The partners of ASH NYC don’t have a long-term plan and they like it that way. They have a lot of short-term plans, of course, including expanding their growing hotel group to Baltimore and bolstering their newly opened Los Angeles staging office, but when asked about the real estate and design company’s long-term plans, the three partners—Ari Heckman, CEO; Jonathan Minkoff, CFO; and Will Cooper, CCO—demur. “I get asked that question all the time,” says Heckman, “and I’m really averse to defining it, because who knows!” The other two bob their heads in agreement.
They are sitting in the office Cooper and Heckman share in their Williamsburg headquarters on Roebling Street. In a few months they will move their expanding team (currently 38) to an office double the size in Greenpoint. The three young partners talk so eagerly about their 11-year-old business that they constantly interrupt one other before politely apologizing and encouraging the interrupted to finish his thought. Behind them, six-foot-tall mood boards are propped against the walls of the office, highlighting design elements that run throughout their projects: color (red, yellow, blue, green are the recurring hues) and attention to detail, such as the custom houndstooth being created for the upholstery at the as-yet-unnamed Baltimore hotel, a 1912 Beaux-arts building that was once housing for wealthy bachelors. There are also the inspiration images for their line of utilitarian—but perfectly crafted—furniture, what Cooper calls a “basics” collection: round stools and side tables influenced by Le Corbusier’s Unité d’Habitation in Marseille, Walter Gropius and Pierre Jeanneret. It can be hard to keep track of all the different arms of the ASH NYC octopus.
“As we grew and evolved over the years, all these things existed under the ASH umbrella, and that means different things to different people,” explains Heckman of his resistance to self-identify too rigidly. ASH NYC began in 2008 as a real estate investment and staging company, but when a hotel property came on the market in Providence in 2012, the two arms of the business came together and a new focus took shape. In addition to the hotels, staging and real estate investment, there is the furniture line and a handful of private design clients—but the appeal of being their own clients with the hotels is hard to resist.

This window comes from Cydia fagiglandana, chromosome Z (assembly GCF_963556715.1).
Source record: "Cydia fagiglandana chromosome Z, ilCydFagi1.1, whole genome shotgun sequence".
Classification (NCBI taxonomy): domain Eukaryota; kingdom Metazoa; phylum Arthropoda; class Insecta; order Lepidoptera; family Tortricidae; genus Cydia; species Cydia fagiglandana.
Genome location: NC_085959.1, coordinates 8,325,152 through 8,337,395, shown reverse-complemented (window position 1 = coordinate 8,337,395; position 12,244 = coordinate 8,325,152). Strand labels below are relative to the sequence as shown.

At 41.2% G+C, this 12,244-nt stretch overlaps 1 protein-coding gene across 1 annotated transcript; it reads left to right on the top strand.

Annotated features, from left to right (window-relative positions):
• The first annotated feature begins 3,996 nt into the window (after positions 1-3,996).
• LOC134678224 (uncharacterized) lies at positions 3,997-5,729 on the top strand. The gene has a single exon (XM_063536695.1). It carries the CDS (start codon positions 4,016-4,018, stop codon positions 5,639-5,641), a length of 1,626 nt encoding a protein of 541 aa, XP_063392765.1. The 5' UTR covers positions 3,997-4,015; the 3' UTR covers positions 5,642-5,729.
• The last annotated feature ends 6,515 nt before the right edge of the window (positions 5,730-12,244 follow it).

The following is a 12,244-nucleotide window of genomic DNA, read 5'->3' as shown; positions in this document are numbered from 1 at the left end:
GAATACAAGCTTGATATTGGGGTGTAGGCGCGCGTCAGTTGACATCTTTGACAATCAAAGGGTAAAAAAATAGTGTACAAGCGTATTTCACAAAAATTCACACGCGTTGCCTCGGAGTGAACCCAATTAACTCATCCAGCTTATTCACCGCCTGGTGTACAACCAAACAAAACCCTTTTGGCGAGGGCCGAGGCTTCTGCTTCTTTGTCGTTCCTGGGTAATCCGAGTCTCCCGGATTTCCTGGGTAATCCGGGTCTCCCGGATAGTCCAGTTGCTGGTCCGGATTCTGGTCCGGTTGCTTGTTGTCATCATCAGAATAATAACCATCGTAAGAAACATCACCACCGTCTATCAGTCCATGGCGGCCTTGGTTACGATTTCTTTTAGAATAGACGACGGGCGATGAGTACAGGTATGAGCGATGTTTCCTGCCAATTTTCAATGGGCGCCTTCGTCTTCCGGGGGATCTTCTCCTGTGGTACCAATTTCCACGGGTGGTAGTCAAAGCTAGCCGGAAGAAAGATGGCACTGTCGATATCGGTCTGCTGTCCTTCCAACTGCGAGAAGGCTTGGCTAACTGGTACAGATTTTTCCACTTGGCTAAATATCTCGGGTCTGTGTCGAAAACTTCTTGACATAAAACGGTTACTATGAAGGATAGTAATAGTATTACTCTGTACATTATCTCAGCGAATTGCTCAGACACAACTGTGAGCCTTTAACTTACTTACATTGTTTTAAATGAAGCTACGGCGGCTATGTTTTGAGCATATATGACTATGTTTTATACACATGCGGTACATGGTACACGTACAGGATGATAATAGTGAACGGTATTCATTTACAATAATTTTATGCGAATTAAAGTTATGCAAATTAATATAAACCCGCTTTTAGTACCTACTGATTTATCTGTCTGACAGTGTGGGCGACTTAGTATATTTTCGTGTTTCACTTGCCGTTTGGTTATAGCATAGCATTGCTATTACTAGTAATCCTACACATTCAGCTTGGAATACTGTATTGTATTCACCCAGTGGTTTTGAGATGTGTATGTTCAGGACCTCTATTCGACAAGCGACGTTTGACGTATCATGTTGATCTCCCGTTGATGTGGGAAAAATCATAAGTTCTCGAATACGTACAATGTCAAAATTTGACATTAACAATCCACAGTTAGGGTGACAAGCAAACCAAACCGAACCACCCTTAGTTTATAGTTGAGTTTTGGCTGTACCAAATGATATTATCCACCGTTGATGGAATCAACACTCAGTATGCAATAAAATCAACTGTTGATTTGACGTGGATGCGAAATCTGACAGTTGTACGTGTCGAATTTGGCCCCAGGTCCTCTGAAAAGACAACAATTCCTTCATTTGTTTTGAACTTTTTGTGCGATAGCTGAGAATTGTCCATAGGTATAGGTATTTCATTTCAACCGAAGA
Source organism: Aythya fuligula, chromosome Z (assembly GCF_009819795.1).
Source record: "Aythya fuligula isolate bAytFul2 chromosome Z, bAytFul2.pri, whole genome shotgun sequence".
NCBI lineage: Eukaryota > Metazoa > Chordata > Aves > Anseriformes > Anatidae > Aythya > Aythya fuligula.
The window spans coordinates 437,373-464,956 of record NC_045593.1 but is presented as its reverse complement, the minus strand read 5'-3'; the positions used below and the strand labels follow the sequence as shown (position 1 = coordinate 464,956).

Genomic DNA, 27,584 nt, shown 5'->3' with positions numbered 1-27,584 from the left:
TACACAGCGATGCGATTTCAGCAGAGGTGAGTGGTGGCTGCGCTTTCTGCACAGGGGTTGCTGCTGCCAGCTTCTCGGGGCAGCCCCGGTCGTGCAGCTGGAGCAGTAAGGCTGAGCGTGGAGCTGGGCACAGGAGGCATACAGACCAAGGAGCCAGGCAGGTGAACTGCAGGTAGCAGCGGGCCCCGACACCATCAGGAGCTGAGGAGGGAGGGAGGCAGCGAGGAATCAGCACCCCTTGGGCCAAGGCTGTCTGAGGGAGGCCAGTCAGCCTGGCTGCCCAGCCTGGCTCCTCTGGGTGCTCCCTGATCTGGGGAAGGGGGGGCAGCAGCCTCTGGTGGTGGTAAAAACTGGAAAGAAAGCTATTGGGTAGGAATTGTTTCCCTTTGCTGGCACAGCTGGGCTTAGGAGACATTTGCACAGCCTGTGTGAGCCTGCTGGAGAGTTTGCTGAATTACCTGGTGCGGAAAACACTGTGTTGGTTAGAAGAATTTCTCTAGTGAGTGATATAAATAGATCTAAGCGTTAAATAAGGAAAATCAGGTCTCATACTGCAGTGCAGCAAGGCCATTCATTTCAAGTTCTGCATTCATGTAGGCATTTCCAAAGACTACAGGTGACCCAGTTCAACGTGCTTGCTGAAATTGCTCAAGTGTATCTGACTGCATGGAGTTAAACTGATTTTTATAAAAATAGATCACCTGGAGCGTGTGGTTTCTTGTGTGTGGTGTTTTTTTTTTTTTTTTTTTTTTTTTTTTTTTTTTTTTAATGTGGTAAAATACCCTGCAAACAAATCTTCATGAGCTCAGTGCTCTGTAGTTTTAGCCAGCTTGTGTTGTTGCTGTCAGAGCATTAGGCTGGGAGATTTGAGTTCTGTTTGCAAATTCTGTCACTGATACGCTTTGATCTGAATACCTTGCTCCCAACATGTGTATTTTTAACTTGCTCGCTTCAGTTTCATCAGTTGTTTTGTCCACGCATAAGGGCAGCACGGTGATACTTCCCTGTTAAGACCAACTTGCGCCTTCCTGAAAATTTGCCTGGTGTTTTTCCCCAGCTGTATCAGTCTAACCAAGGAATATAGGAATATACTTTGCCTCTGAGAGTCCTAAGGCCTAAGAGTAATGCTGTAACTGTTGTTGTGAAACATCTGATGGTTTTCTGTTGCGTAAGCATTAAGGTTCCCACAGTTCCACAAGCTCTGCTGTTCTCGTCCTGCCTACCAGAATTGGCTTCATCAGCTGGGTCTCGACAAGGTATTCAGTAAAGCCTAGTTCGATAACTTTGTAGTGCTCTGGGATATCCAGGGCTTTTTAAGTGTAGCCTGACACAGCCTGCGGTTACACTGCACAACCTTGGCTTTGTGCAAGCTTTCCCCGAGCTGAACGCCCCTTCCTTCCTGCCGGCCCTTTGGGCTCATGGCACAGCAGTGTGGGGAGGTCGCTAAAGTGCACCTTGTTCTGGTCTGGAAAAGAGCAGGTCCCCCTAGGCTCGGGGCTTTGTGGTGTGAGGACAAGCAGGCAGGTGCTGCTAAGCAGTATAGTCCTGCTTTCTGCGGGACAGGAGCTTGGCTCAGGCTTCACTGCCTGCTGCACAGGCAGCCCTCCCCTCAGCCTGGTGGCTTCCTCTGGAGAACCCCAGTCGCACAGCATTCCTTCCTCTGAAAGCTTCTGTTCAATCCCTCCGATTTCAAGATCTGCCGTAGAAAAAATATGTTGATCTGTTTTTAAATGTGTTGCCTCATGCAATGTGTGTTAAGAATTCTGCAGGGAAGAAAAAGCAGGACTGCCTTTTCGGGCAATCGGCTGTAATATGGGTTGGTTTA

“So much of our success in the hotel business has been from not knowing what we were doing,” admits Heckman, “and being unbound by the rules that apply to the people who come from the corporate hotel world.” Cooper agrees, “Sometimes it feels like we’re playing hotel or playing office.” Currently there are three hotels in the ASH NYC repertoire: Providence’s The Dean, a landmarked one-time strip club and brothel, The Siren Hotel, a Renaissance Revival building in downtown Detroit and the recently opened Hotel Peter & Paul in a former church and rectory in the Marigny district of New Orleans. Baltimore will be next, and then who knows—they are looking all over the United States, the criteria for potential locations being cities with an interesting cultural, culinary and architectural heritage: “Places that had an undercurrent of really cool things happening but didn’t have the hospitality to match it,” summarizes Heckman. It was important to them that the hotels act as local hubs as well as traveler destinations. Their dining establishments now all boast James Beard Award-nominated chefs. They’ve listened to the local communities and responded to what was wanted in the neighborhood: a barbershop in Detroit, an ice cream parlor in New Orleans. “In the teens and ’20s, hotels had telegraph machines and that’s why people went to hotels on a daily basis,” says Heckman. “What’s the modern equivalent of that?”
Unlike peers such as Kit Kemp or Roman and Williams, you do not immediately recognize an ASH NYC hotel as soon as you stroll into the lobby. “Our design is very site-specific,” says Heckman, “every project has a unique vision; it’s not the same style that you can recognize.” Indeed, in New Orleans “there was this ecclesiastical component of being in a church,” explains Cooper, who handles all creative and design for the company. He looked at Russian and Greek icons and Renaissance religious paintings for inspiration for the rich hues of the four signature colors that run through their projects. The result is an almost Rococo use of color, fabrics (three sizes of Swiss-made gingham are a theme throughout the property) and trompe l’oeil details, like the simulated Sicilian flower marble bar and the Jean Michel Frank-inspired painted molding on the bureaus and armoires. Meanwhile, Baltimore will be more Art Deco, with the influence of men’s haberdashery dictating the fabrics. “Our design process is different than most bigger firms,” explains Cooper, “it’s constantly evolving.” For example, Cooper and Heckman spent the previous three days in Baltimore and, after a visit to the Baltimore Railroad Museum, Cooper’s concept for the hotel lobby pivoted. “That’s a good example of how you see something and it will take you off on a tangent, so stay tuned!” says Cooper, laughing. We will.